Autuori: It was very surprising
It is Sao Paulo who will go on to play the winners of Liverpool and Deportivo Saprissa and earn a crack at the world title but when Al Ittihad return to Jeddah they can expect to be welcomed back as heroes after running the South American champions so close in their semi-final clash at the National stadium in Tokyo on Wednesday.
The Asian champions will once again tread the same grass as the Brazilians on Sunday in Yokohama when they play for third place but their combative and highly skilled performance not only quietened a partisan crowd of more than 31,000 but reduced the heavily fancied Brazilian team to defending their lead in the final minutes.
"It was very surprising," Sao Paulo coach Paulo Autuori admitted to reporters, "a very difficult game especially in the first half. They closed us down a lot and marked us tightly. The second half was different, we had more of the ball and the second goal was a beautiful move."
Amoroso had given the Brazilian side the lead with a deflected shot in the 16th minute but Ittihad struck back as captain Mohamed Noor slid in on goalkeeper Ceni to notch his second goal of the tournament just after the half-hour mark.
"The problem was a misunderstanding of strategy," explained Autuori. "After scoring, we sat back and relaxed instead of pressing. Our triangle became inverted. It's very easy to get nervous in such big games like these, and in such moments it's important to have experienced players in your side like Amoroso and Ceni."
The much-travelled striker, who as a teenager player for Verdy Kawasaki, grabbed his second after a fine move ended with an inviting centre from Cicinho. Ceni then hit the third from the penalty spot following a foul on Aloisio.
"I'm very happy to get the goals and glad to reach the final," said Amoroso. "It's been a long time since I played in Japan but It's nice to have put on a good performance. I really appreciated the Sao Paulo supporters who were here to cheers us on."
At 3-1, most thought the Saudi side beaten but the kings of Asia for the past two seasons do not know what it means to lose. Asia's player of the year Hamad Al Montashari headed in from a corner on 68 minutes. They then had opportunities to grab an equaliser.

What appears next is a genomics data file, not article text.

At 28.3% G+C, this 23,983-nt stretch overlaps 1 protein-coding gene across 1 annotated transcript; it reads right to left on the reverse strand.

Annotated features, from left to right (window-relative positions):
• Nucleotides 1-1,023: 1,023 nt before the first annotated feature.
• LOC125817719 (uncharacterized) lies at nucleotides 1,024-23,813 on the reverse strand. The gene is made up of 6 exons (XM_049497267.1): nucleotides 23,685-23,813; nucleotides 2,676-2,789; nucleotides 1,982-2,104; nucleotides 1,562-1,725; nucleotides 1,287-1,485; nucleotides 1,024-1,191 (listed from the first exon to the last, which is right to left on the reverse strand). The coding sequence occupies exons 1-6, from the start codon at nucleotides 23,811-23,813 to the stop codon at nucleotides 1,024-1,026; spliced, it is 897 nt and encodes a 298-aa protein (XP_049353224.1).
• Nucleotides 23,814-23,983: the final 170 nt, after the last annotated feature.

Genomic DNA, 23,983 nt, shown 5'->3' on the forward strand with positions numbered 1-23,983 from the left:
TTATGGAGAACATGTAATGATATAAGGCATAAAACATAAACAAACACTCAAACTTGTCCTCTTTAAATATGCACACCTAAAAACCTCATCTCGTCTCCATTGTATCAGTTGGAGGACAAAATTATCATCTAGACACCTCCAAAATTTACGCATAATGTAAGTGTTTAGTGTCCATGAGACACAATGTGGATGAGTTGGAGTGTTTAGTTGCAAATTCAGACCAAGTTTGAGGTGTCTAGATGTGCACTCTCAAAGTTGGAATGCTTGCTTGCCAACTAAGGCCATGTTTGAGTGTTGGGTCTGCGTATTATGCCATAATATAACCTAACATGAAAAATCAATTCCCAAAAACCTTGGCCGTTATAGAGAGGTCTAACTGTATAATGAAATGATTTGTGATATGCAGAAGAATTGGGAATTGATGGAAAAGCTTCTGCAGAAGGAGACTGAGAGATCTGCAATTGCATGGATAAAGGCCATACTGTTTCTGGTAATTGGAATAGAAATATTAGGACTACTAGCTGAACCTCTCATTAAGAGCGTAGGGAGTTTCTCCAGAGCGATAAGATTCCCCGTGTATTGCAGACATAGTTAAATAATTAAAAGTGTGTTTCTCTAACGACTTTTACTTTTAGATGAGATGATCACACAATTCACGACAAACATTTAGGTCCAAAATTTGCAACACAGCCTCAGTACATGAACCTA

"It was a good quality game, a good show for the people with a lot of goals and when there's goals it means a nice show," said Ittihad coach Anghel Iordanescu. "There were also many opportunities to score for both sides."
The Romanian felt his side had given Sao Paulo too much respect and lost the game in the opening stages.
"We didn't start the game very well. Maybe because in the mind of the players, we were playing against Sao Paulo - the team from Brazil who are the world champions," he said. "Maybe they didn't have enough confidence. But we came back into the game, scored and missed chances to lead. But we lost concentration at the start of the second half. We tried to come back and missed several chances. We just needed a little more courage."
His players were proud at the end though.
"It wasn't a one sided match," said captain Noor defiantly. "We lost our balance when they scored their second goal and then we tried to equalise. We thought we had a penalty but it was not to be."
Tcheco, who was playing against his countrymen, believed it had done teams in Asia a power of good.
"There wasn't a big difference between the sides," he said. "We closed them down and gave them a shock. We were so close but the club can be proud."
Disappointed and exhausted, Iordanescu, nevertheless, praised the addition of the competition on the international football calendar
"Asian football has improved a lot and there is a good level now in Saudi Arabia, in Japan and Korea. I think football is developing a lot and is now much more competitive," he said. "FIFA had a good idea to bring the champions from all continents together and give the chance to Asian and African teams to compete against those from South America and Europe."
Sao Paulo's goalscoring keeper Ceni agreed.
"It shows that today's teams are very much equal in standard," he ventured. "It was very nice to get the goal. It will now be recorded in history that a goalkeeper scored in such a great tournament. I'd like to contribute in the next match too."
It was left for Autouri to contemplate a final against Saprissa or Liverpool.
"English teams are well known for their aerial excellence," he replied to a reporter's question on a possible weakness on the high ball. "But Liverpool are a side that can keep the ball very well too as they proved when winning the Champions League."
The Costa Ricans, just as Ittihad did on Wednesday, still have something to say on the assumed South American-Europe final.